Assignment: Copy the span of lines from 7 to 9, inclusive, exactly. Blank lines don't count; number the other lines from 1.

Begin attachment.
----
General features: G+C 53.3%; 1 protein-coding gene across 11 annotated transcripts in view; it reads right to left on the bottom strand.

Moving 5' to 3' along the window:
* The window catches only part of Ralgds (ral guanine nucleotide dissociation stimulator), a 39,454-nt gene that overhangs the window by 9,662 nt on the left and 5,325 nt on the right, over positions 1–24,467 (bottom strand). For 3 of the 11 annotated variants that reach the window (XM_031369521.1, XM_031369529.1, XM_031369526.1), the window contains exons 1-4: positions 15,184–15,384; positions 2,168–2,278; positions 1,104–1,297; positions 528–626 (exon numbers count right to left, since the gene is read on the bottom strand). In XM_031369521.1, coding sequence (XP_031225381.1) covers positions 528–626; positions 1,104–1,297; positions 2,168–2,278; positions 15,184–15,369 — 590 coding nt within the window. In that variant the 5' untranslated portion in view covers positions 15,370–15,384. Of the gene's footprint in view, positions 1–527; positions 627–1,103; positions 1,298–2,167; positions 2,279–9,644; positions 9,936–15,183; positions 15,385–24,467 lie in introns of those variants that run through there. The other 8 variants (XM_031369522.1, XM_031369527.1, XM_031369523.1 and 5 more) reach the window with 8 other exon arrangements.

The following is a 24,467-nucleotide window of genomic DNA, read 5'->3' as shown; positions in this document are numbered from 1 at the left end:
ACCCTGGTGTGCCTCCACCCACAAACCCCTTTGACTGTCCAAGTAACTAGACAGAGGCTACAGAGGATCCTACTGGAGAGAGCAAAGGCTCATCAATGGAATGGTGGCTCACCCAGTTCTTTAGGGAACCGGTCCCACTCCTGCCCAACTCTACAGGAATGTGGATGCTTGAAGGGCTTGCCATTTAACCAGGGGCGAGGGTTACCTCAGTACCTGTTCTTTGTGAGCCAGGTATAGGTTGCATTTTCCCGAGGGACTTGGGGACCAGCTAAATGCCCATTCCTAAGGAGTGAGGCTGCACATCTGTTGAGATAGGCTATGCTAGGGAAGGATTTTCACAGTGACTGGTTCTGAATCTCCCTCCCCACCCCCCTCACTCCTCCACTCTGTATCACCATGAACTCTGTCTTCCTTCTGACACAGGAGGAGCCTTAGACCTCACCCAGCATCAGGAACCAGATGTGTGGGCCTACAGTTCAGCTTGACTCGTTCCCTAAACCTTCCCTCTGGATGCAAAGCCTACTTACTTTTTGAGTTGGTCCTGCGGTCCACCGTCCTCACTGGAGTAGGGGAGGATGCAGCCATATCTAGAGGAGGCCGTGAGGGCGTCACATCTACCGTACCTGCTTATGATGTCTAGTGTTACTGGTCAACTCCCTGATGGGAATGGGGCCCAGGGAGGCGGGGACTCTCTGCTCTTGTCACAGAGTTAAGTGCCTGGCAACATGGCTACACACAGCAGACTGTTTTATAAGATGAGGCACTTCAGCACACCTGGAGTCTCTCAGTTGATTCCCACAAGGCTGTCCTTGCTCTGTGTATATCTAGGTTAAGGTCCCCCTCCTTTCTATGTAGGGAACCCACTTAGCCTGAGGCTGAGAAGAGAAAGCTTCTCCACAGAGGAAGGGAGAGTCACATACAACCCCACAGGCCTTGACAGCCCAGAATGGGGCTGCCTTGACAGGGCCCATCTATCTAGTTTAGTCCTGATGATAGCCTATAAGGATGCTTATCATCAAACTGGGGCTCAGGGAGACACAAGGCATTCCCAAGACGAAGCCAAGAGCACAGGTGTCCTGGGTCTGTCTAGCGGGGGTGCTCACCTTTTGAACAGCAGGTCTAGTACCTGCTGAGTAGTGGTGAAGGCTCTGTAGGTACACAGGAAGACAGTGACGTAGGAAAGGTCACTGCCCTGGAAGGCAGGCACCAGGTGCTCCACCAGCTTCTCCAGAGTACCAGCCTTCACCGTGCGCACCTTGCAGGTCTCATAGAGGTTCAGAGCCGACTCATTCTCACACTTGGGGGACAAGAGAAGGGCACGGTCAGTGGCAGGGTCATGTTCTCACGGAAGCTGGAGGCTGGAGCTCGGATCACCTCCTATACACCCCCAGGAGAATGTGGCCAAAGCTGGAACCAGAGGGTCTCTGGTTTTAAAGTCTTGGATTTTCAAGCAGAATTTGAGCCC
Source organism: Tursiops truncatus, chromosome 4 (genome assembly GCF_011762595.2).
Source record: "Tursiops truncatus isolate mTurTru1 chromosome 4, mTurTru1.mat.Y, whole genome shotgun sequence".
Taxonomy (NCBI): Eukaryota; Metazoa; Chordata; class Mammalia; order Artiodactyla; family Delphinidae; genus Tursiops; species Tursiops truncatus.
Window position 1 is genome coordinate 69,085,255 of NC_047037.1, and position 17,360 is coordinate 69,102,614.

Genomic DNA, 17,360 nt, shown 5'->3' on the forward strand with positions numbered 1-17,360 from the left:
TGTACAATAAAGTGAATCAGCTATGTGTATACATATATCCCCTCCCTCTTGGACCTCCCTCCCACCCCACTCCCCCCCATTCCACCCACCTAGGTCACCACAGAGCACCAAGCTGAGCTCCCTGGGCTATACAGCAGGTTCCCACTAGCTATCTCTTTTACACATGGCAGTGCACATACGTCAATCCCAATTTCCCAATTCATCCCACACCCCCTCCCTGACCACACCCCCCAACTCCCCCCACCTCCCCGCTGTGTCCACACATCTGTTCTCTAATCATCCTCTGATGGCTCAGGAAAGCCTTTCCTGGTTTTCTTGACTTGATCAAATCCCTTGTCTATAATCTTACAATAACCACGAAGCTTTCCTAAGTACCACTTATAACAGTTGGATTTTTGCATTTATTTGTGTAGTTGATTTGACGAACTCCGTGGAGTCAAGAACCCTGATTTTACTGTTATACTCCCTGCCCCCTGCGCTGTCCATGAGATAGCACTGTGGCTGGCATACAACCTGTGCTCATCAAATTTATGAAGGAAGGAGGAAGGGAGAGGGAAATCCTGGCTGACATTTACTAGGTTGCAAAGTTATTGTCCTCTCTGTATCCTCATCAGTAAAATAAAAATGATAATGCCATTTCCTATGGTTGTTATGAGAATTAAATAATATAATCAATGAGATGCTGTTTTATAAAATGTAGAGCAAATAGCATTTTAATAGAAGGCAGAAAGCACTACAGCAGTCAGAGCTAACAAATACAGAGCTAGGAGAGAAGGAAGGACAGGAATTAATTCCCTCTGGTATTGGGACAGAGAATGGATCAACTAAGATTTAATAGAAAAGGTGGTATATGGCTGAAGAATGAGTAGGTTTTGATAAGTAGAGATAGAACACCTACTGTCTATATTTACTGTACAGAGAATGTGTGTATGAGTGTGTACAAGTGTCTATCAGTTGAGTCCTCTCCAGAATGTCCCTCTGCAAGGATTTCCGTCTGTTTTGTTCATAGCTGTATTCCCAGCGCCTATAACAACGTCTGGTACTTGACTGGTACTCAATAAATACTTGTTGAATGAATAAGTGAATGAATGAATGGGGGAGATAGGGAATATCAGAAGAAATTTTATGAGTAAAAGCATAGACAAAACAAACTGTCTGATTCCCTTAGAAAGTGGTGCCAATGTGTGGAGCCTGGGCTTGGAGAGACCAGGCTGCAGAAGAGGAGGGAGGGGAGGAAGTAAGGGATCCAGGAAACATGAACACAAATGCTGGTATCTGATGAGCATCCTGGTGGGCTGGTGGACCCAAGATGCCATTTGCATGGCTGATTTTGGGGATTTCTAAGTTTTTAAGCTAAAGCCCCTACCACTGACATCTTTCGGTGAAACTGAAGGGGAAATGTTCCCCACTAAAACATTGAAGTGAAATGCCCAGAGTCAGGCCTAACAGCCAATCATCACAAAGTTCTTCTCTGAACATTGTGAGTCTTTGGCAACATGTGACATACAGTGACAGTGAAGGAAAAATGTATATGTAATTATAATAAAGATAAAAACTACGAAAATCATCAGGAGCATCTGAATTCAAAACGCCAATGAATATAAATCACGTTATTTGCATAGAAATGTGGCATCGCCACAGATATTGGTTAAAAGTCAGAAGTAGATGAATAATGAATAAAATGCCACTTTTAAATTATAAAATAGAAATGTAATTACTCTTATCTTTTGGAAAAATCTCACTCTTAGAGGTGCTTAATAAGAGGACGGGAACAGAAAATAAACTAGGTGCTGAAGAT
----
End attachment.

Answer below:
Source record: "Tursiops truncatus isolate mTurTru1 chromosome 4, mTurTru1.mat.Y, whole genome shotgun sequence".
Taxonomy (NCBI): Eukaryota; Metazoa; Chordata; class Mammalia; order Artiodactyla; family Delphinidae; genus Tursiops; species Tursiops truncatus.
Window position 1 is genome coordinate 69,085,255 of NC_047037.1, and position 17,360 is coordinate 69,102,614.